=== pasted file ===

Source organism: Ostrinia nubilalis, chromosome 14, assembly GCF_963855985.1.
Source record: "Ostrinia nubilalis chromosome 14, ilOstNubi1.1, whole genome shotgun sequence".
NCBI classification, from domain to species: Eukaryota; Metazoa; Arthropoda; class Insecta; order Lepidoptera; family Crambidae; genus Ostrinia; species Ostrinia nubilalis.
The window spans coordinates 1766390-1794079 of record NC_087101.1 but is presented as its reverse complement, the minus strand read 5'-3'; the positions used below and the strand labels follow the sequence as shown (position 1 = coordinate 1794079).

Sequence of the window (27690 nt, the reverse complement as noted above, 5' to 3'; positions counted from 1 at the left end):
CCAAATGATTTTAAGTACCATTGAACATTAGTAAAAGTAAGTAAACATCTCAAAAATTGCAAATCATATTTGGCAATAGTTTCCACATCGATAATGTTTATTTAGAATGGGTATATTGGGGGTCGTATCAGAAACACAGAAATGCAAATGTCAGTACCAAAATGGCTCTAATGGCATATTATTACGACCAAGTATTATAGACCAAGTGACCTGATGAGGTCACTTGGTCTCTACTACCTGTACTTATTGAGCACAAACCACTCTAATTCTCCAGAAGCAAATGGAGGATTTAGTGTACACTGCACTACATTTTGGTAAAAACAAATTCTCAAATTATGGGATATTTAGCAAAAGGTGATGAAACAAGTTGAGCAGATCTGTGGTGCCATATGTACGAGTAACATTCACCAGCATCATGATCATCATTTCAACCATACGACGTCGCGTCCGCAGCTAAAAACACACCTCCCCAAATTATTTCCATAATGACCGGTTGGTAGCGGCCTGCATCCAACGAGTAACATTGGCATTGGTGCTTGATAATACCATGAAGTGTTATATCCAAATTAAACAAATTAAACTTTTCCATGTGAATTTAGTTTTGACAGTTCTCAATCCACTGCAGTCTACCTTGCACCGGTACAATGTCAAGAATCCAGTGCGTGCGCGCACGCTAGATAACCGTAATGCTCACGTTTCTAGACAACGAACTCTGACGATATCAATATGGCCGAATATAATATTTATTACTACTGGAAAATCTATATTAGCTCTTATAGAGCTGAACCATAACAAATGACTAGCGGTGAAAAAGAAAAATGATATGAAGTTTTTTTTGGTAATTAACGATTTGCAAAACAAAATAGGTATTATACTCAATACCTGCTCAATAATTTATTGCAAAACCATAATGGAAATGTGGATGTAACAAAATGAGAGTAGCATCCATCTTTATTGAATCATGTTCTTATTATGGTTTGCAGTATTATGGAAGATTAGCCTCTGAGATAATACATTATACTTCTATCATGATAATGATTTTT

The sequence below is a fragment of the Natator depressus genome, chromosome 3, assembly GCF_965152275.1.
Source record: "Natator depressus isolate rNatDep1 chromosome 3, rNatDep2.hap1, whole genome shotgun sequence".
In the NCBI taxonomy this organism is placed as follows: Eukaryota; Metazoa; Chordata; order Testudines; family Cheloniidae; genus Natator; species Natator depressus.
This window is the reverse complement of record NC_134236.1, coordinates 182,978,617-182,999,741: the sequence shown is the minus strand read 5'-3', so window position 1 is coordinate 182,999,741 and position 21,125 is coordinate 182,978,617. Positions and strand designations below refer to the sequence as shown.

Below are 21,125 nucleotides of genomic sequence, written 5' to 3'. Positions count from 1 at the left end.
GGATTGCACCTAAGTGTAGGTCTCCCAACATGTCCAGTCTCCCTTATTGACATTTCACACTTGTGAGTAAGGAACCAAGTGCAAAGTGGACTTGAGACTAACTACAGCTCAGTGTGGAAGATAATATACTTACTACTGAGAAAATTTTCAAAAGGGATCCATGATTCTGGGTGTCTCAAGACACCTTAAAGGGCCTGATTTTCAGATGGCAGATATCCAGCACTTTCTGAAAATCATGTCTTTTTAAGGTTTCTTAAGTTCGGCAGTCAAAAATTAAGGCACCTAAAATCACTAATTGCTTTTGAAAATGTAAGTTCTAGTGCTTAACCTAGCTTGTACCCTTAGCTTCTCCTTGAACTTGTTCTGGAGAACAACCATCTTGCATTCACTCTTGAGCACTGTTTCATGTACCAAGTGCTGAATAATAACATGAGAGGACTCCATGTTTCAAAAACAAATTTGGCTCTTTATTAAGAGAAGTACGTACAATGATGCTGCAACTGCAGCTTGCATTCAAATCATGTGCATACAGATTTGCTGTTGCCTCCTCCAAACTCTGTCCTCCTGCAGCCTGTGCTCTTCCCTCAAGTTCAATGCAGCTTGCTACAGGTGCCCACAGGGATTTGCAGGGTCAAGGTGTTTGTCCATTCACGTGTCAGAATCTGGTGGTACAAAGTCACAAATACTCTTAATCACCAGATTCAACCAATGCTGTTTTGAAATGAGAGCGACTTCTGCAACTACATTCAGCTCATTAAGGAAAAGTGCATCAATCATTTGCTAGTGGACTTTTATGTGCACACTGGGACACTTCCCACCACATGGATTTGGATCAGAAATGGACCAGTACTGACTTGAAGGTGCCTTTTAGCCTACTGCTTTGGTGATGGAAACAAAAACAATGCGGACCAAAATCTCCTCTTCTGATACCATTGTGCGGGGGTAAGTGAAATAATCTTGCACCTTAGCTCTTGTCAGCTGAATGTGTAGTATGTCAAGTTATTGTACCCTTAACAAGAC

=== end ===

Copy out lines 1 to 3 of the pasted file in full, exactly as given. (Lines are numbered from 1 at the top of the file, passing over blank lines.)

Source organism: Ostrinia nubilalis, chromosome 14, assembly GCF_963855985.1.
Source record: "Ostrinia nubilalis chromosome 14, ilOstNubi1.1, whole genome shotgun sequence".
NCBI classification, from domain to species: Eukaryota; Metazoa; Arthropoda; class Insecta; order Lepidoptera; family Crambidae; genus Ostrinia; species Ostrinia nubilalis.